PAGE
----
Having lessons at a riding school is very different to riding on your own pony, who you know inside-out. Often you’ll know the riding school pony and will have ridden him before, but sometimes he’ll be completely new to you and you’ll have to spend a bit of time working out his quirks before you can start thinking about getting him going nicely.
To give you a head-start, here are some common problems you might have with the ponies at your riding school…
TOP TIP Ask your instructor what your pony’s like before you get on. She’ll be able to give you an idea of what to be prepared for.
There’s always one pony who likes to do everything at 100mph. He’s either too excited or he’s trying to avoid doing the task properly – a bit like you rushing to get your homework done so you can go out with your mates, it’s quicker and easier but the result is never as good as when you put in more effort.
In either situation, you need to get your pony listening to you and slow him down. Try riding some downward transitions and see how quickly you can get him to respond. Use half-halts to regain his attention and balance him, too.
He cuts every corner
Ponies who cut corners have worked out that it means they don’t have so far to go, so they can save a bit of energy – you’d do the same, right? It can be really tempting to allow your pony to cut the corners sometimes, especially if you’re trying to catch up.
Make sure he knows that you’re one step ahead of him from the get-go. Be firm with him from the first corner you get to – use your inside leg to push him out and aim to ride it more like a turn than a curve. Be consistent at every corner and, if you’re not happy with the way you rode it, try extra-hard at the next one.
He likes to get way too close
Some ponies like their personal space while others prefer to get as close as possible to the pony in front of them, and are only happy when they can rest their nose on his bottom. This is a really dangerous situation because, chances are, the pony in front may kick out, hurting you or your pony.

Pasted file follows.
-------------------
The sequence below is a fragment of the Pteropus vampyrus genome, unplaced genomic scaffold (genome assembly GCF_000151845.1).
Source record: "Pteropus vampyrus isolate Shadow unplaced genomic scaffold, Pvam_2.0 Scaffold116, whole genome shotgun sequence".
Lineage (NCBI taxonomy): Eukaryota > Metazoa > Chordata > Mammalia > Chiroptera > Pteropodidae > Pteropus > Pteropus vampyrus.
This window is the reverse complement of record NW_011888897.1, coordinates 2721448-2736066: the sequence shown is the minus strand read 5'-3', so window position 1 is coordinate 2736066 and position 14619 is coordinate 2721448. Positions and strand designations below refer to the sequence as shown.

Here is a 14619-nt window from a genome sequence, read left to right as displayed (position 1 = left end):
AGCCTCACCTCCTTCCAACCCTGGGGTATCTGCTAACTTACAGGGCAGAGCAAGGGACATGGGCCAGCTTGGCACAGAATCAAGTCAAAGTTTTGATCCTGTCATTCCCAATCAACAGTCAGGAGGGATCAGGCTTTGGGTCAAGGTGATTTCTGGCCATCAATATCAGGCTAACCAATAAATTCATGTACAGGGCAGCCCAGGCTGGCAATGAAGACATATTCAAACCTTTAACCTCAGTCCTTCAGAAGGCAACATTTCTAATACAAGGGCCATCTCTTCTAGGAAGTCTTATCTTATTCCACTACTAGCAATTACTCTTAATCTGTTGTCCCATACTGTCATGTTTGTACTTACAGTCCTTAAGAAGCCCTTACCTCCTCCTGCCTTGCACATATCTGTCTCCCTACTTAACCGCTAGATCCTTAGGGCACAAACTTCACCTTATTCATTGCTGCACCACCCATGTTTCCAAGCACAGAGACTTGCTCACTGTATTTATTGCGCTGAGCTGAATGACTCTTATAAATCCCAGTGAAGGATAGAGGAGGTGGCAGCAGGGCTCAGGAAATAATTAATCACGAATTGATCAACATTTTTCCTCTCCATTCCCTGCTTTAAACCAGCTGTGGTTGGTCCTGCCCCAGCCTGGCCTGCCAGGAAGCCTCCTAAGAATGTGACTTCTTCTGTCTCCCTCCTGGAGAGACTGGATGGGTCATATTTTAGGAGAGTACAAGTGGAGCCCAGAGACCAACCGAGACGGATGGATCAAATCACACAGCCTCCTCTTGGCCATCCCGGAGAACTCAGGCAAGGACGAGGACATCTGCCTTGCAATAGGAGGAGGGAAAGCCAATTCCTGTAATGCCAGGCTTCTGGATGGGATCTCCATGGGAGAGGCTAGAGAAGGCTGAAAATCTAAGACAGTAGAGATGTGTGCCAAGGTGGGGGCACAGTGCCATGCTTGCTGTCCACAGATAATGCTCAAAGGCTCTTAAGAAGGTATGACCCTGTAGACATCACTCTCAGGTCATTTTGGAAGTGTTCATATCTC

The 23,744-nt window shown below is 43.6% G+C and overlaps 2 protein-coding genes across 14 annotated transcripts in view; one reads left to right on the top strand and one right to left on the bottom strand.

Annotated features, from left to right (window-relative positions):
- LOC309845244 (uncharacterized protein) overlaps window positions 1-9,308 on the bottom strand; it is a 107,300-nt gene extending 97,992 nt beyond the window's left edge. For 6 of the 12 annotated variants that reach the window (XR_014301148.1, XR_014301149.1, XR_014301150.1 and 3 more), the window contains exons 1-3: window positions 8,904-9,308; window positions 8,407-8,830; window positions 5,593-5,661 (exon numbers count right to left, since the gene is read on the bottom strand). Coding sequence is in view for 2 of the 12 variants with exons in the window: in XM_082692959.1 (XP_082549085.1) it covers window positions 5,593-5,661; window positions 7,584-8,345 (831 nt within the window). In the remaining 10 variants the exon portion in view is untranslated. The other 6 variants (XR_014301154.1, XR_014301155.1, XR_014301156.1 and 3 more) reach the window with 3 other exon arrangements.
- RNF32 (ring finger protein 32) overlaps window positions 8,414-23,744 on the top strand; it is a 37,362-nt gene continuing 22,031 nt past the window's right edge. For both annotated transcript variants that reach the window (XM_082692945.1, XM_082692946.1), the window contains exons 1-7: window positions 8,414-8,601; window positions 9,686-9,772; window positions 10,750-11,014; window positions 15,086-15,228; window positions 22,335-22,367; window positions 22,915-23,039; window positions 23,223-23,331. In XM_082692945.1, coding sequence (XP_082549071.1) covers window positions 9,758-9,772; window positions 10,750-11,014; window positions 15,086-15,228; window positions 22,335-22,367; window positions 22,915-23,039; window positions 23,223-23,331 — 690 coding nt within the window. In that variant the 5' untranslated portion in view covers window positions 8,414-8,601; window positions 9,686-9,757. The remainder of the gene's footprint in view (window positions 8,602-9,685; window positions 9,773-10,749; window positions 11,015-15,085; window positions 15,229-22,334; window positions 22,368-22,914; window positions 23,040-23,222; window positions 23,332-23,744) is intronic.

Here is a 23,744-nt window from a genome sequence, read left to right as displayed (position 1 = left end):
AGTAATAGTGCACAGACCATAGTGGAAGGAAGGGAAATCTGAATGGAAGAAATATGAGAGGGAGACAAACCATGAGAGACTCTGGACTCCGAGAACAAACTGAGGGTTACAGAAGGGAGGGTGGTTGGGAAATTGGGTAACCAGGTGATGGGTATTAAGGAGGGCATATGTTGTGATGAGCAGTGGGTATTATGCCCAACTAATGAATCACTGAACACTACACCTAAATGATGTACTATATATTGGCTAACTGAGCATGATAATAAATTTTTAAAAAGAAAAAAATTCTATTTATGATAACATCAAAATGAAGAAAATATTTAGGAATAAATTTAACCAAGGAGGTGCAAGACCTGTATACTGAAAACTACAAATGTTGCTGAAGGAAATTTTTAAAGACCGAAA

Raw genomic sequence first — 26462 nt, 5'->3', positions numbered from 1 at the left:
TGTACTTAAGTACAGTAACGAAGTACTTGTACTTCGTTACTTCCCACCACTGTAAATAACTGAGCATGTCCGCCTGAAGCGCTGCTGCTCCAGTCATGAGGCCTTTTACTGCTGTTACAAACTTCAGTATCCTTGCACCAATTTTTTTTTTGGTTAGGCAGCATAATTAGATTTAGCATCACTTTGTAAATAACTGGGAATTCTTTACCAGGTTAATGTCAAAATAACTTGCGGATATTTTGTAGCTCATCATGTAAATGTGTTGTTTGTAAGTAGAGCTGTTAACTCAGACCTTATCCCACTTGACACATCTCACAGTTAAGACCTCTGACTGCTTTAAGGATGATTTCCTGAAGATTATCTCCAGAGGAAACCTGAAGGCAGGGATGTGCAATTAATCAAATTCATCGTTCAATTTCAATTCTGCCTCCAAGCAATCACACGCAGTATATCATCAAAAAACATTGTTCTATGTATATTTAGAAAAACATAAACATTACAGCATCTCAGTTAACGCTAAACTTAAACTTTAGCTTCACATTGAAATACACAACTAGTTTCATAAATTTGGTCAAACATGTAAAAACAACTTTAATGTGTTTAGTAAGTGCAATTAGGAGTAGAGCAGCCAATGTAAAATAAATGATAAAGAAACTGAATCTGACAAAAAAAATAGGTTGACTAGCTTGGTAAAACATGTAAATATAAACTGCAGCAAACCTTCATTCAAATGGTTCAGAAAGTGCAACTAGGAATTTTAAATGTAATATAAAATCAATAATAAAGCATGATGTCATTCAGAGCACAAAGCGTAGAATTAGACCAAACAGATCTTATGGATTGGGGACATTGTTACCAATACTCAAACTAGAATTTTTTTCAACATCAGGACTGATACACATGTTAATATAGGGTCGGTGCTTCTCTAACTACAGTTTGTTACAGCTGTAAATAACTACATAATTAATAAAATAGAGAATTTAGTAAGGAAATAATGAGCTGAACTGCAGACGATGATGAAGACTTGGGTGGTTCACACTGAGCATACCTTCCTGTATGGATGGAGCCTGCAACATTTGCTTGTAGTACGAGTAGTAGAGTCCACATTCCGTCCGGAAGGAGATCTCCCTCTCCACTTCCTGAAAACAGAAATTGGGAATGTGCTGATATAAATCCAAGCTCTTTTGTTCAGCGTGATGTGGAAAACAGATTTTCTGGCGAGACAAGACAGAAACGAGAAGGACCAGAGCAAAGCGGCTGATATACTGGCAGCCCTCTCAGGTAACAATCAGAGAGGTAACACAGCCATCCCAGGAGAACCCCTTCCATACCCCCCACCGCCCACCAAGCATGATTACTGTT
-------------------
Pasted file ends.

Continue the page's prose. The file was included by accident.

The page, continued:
As you look through your pony’s ears, you should be able to see the hocks of the pony ahead of you and fit an imaginary pony in the gap. If you can’t, then you’re too close and need to circle away. Always think ahead and look for a space when you’re riding in open order.
He’s sooo lazy
This is one of the most common problems with riding school ponies, but often the pony is bored rather than actually lazy – don’t forget he’s probably done a similar lesson three times already this week. And just like when you stop listening to your mum when she tells you to tidy your room for the hundredth time, your pony will stop listening to you if you keep nagging him.
You need to find something that gets his attention – a small tap with a whip is nicer than a big kick in his sides. When he reacts to your aids, don’t use them again until he stops doing what you asked. Then praise him when he gets it right.
He’s always got the grumps
Grumpy riding school ponies are probably dreaming of all the fun things they could be doing, from zooming around a cross-country course to munching on their fave snacks. It’s your job to remind him you’re still having fun in the lesson and he can, too.
Some ponies get grumpy at other ponies they’re not so keen on or don’t know very well, so if you notice your pony giving another the evils, make sure you circle away before you get too close.
Before your lesson, remember to talk to him and give him a bit of love rather than pull him straight out of his stable. Whenever he does something well, let him know you appreciate his efforts by giving him a good scratch on his neck, too.
Got it cracked
When you can recognise these problems in your pony quickly and have mastered fixing them, too, you’ve got it cracked! Once you’ve smoothed out his quirks you’ll be well on your way to trying new things and learning so much more.
Riding school ponies might be annoying sometimes, but they are the best because they teach you sooo much that you’ll never forget!
TOP TIP If you’re still not sure how to deal with a problem you’re having with a riding school pony, ask your instructor.